The WWF has predicted that Colombia will lose its glaciers completely within the next 100 years, but from what I saw it seems it will happen much more quickly than this in the Cocuy. Already the snowline on Ritacuba Blanco has risen to 4900m, and the summit itself is only 5410m. You don’t have to be Carol Vorderman to calculate that at 15 to 20 metres a year it’s not going to take anything like 100 years for the Cocuy to lose the glacier from its highest mountain – more like 25 to 30 years.
Studies have shown that Colombian glaciers have lost 50% or more of their area in the last 50 years. Meteorological stations in the mountain regions have observed an increase in average temperatures of 1° C over the last 30 years. Currently glaciers still exist in the Sierra Nevada de Santa Marta and the Sierra Nevada del Cocuy mountain ranges, and on the volcanoes of Ruiz, Santa Isabel, Tolima and Huila, but not for much longer.
Does it matter? Even without its glaciers the giant cliff faces and extraordinary plant life of the paramo will guarantee that the Sierra Nevada del Cocuy will still be beautiful.
If you’re only concerned with the human cost, glacier loss in Colombia will be extremely negative. Much of the population of cities such as Bogota owe their drinking water to seasonal glacier melt from the mountains. The glaciers are also responsible for hydropower projects. No more glaciers will mean permanent flooding of low lying areas instead, and this is likely to affect thousands of people and millions of hectares of land currently used for agriculture.
But it’s not just about the human cost; it’s about nature and beauty, the loss of something spectacular no man could ever reproduce as a consequence of human activity.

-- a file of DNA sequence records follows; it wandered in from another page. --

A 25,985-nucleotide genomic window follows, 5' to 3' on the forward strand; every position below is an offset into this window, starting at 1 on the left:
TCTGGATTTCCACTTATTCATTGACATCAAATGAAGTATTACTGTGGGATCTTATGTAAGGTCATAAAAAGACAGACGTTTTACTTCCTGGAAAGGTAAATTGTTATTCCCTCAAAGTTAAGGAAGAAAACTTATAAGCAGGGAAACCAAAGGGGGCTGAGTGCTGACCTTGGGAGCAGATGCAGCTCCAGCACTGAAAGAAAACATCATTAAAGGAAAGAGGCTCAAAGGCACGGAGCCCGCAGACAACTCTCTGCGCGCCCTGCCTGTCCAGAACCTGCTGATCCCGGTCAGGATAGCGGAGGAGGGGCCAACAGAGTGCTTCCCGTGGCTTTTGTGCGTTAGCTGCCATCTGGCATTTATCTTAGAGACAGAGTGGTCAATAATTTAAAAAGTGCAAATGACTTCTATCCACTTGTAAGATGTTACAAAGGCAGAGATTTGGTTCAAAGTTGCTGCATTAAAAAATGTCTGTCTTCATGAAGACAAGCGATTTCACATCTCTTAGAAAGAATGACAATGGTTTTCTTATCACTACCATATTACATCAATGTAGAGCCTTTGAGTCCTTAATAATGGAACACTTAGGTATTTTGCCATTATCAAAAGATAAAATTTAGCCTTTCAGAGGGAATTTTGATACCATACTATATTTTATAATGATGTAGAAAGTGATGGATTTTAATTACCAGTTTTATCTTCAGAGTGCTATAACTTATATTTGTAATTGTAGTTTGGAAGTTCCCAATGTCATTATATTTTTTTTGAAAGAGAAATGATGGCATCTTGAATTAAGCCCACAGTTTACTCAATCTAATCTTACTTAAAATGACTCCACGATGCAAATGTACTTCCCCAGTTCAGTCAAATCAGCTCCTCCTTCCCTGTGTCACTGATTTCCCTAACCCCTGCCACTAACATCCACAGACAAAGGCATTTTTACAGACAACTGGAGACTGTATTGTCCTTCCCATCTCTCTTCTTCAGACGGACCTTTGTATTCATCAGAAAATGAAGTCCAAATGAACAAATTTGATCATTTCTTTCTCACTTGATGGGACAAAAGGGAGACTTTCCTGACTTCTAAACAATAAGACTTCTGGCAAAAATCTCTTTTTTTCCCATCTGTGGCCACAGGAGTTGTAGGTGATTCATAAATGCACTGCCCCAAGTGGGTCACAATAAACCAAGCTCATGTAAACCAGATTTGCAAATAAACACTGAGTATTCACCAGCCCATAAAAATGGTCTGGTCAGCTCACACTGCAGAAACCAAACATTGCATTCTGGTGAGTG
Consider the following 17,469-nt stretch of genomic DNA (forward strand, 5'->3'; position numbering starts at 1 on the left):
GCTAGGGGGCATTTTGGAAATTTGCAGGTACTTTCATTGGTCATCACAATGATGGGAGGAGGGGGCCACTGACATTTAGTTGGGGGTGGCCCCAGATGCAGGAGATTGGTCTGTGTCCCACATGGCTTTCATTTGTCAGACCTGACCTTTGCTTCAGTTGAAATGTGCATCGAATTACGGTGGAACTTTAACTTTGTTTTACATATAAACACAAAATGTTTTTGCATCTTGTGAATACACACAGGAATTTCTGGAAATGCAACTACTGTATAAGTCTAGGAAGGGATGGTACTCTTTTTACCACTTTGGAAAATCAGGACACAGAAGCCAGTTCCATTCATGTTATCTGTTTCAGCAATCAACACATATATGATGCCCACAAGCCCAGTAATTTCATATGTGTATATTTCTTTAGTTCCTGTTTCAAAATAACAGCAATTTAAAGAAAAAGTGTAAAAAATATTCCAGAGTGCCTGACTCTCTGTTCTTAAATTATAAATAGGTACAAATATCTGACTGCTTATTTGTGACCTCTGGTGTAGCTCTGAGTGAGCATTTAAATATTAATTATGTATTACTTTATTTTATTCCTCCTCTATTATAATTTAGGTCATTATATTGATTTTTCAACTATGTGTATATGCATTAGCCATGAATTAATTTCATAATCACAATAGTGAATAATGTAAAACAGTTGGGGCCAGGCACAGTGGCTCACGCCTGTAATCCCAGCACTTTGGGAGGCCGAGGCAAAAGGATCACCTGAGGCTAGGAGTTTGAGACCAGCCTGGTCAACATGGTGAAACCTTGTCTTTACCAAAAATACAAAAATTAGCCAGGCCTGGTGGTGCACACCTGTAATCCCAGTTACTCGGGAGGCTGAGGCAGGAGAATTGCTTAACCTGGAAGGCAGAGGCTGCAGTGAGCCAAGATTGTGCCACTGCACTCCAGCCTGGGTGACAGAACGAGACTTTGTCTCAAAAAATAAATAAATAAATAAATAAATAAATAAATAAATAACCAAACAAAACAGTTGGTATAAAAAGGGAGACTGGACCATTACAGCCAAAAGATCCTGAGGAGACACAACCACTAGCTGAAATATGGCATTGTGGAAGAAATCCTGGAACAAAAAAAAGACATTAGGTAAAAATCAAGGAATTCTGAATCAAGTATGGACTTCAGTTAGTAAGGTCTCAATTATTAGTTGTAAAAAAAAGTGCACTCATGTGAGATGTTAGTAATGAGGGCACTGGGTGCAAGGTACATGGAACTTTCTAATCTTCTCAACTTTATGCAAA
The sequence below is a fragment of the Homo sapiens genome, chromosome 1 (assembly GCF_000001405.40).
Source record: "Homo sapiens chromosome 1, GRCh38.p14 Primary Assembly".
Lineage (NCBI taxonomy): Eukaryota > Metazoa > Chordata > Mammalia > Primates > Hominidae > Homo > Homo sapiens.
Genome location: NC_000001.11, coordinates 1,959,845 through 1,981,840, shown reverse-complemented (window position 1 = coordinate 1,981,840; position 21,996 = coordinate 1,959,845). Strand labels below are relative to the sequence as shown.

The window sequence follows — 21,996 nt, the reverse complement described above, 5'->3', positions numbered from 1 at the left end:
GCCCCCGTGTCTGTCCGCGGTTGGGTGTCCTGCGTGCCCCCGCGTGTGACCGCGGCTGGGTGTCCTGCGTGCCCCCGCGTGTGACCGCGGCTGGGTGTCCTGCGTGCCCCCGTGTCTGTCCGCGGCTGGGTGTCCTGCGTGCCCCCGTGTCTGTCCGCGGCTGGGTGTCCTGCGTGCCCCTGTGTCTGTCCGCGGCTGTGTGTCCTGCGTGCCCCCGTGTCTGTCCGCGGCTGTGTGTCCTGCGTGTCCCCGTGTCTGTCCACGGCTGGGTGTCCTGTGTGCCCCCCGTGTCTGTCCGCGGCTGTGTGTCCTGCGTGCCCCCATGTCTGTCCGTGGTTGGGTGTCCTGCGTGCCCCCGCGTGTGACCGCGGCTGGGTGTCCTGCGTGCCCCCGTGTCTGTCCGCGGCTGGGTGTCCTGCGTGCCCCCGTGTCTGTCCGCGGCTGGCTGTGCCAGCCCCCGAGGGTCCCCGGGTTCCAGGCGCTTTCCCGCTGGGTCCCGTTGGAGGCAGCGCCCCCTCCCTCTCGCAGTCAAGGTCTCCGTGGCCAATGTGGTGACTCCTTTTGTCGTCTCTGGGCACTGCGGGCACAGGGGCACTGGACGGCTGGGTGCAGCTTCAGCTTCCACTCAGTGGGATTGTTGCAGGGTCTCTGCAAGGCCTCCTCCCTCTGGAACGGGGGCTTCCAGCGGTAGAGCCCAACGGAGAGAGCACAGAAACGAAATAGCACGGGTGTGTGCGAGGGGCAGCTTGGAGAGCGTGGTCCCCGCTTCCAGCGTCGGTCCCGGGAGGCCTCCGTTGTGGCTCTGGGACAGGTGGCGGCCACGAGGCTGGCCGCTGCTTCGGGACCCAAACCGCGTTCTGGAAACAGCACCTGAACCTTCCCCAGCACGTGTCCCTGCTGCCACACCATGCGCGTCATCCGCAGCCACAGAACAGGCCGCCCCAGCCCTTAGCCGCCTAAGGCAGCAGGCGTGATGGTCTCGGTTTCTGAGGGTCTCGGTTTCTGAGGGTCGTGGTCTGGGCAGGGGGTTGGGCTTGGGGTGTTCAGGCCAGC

I realise there’s a huge contradiction in flying halfway across the world, burning tons of fossil fuel in the process, in order to observe something that’s about to be eroded by global warming. It’s a conundrum I’ve never been able to resolve. The only solution would seem to be to stay at home and expend nothing in travelling, but if all of us did this then nobody would ever know about the remarkable places that are about to vanish. On a smaller scale, even driving up to Scotland requires fuel to be burned. We could give ourselves more time off work and sail like the early explorers did, but that requires cultural change.
I don’t know the answer, and I think that it’s now too late for Colombia’s glaciers anyway. But it’s not too late for many other places around the world. I believe that responsible tourism can bring benefits both for the environment and for local communities, and I don’t think that staying at home is the answer either. Visit Colombia and see for yourself, but – without wishing to sound like your mother – do it responsibly, please.
I’ll finish with a little video showing what we saw at Bellavista. The glacier was a disappointment, but all things are relative. Everything else that you see in this short film is incredibly beautiful (apart from some of my companions, who sadly are no longer oil paintings ;-)).